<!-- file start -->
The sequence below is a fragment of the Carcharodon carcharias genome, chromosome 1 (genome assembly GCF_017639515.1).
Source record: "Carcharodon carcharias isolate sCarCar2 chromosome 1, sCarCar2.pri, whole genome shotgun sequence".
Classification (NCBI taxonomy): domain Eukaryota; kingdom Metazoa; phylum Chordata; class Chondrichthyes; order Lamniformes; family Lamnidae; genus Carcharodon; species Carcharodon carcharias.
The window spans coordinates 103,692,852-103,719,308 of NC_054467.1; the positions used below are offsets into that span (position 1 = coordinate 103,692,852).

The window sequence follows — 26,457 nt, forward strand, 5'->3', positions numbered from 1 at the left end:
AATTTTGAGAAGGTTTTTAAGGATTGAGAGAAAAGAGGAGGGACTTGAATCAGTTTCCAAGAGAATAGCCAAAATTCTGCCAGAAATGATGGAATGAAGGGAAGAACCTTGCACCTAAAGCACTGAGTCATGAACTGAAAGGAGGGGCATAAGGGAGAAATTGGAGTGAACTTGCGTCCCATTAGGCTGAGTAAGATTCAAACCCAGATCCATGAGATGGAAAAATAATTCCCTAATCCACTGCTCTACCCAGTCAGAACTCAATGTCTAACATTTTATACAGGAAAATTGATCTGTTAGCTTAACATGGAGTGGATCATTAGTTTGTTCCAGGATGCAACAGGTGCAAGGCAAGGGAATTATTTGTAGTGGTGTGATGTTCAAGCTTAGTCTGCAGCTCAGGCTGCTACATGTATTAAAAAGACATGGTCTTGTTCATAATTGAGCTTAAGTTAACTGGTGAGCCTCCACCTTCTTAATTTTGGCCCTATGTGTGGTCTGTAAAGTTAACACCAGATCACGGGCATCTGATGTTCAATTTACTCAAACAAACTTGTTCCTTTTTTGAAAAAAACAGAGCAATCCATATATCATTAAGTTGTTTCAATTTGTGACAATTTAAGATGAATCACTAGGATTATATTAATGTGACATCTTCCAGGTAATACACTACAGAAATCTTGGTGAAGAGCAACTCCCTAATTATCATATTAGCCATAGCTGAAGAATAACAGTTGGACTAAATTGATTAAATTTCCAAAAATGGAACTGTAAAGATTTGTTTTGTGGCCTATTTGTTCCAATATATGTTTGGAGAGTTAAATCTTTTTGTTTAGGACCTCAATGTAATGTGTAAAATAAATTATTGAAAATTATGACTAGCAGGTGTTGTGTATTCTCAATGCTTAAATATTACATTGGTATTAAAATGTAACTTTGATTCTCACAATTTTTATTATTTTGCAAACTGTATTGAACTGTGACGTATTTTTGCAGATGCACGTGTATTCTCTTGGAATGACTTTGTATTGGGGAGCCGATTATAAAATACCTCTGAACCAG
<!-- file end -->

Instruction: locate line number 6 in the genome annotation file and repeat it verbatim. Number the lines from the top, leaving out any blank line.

AATTTTGAGAAGGTTTTTAAGGATTGAGAGAAAAGAGGAGGGACTTGAATCAGTTTCCAAGAGAATAGCCAAAATTCTGCCAGAAATGATGGAATGAAGGGAAGAACCTTGCACCTAAAGCACTGAGTCATGAACTGAAAGGAGGGGCATAAGGGAGAAATTGGAGTGAACTTGCGTCCCATTAGGCTGAGTAAGATTCAAACCCAGATCCATGAGATGGAAAAATAATTCCCTAATCCACTGCTCTACCCAGTCAGAACTCAATGTCTAACATTTTATACAGGAAAATTGATCTGTTAGCTTAACATGGAGTGGATCATTAGTTTGTTCCAGGATGCAACAGGTGCAAGGCAAGGGAATTATTTGTAGTGGTGTGATGTTCAAGCTTAGTCTGCAGCTCAGGCTGCTACATGTATTAAAAAGACATGGTCTTGTTCATAATTGAGCTTAAGTTAACTGGTGAGCCTCCACCTTCTTAATTTTGGCCCTATGTGTGGTCTGTAAAGTTAACACCAGATCACGGGCATCTGATGTTCAATTTACTCAAACAAACTTGTTCCTTTTTTGAAAAAAACAGAGCAATCCATATATCATTAAGTTGTTTCAATTTGTGACAATTTAAGATGAATCACTAGGATTATATTAATGTGACATCTTCCAGGTAATACACTACAGAAATCTTGGTGAAGAGCAACTCCCTAATTATCATATTAGCCATAGCTGAAGAATAACAGTTGGACTAAATTGATTAAATTTCCAAAAATGGAACTGTAAAGATTTGTTTTGTGGCCTATTTGTTCCAATATATGTTTGGAGAGTTAAATCTTTTTGTTTAGGACCTCAATGTAATGTGTAAAATAAATTATTGAAAATTATGACTAGCAGGTGTTGTGTATTCTCAATGCTTAAATATTACATTGGTATTAAAATGTAACTTTGATTCTCACAATTTTTATTATTTTGCAAACTGTATTGAACTGTGACGTATTTTTGCAGATGCACGTGTATTCTCTTGGAATGACTTTGTATTGGGGAGCCGATTATAAAATACCTCTGAACCAG